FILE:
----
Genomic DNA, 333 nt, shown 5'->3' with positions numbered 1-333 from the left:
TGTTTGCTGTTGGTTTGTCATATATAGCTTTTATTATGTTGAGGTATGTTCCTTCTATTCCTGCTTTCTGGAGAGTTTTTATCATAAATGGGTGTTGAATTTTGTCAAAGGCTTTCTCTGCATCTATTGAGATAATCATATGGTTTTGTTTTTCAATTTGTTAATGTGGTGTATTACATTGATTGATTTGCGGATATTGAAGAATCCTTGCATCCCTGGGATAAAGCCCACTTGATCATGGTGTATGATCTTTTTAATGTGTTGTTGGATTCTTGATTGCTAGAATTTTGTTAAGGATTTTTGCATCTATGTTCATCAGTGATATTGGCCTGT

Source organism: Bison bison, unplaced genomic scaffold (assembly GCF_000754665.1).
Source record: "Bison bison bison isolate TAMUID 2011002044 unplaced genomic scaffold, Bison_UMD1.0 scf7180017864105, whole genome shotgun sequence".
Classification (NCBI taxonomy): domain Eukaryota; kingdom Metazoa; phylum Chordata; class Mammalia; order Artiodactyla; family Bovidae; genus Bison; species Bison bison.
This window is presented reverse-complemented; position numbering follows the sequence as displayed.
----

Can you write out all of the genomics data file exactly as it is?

Genomic DNA, 333 nt, shown 5'->3' with positions numbered 1-333 from the left:
TGTTTGCTGTTGGTTTGTCATATATAGCTTTTATTATGTTGAGGTATGTTCCTTCTATTCCTGCTTTCTGGAGAGTTTTTATCATAAATGGGTGTTGAATTTTGTCAAAGGCTTTCTCTGCATCTATTGAGATAATCATATGGTTTTGTTTTTCAATTTGTTAATGTGGTGTATTACATTGATTGATTTGCGGATATTGAAGAATCCTTGCATCCCTGGGATAAAGCCCACTTGATCATGGTGTATGATCTTTTTAATGTGTTGTTGGATTCTTGATTGCTAGAATTTTGTTAAGGATTTTTGCATCTATGTTCATCAGTGATATTGGCCTGT

Source organism: Bison bison, unplaced genomic scaffold (assembly GCF_000754665.1).
Source record: "Bison bison bison isolate TAMUID 2011002044 unplaced genomic scaffold, Bison_UMD1.0 scf7180017864105, whole genome shotgun sequence".
Classification (NCBI taxonomy): domain Eukaryota; kingdom Metazoa; phylum Chordata; class Mammalia; order Artiodactyla; family Bovidae; genus Bison; species Bison bison.
This window is presented reverse-complemented; position numbering follows the sequence as displayed.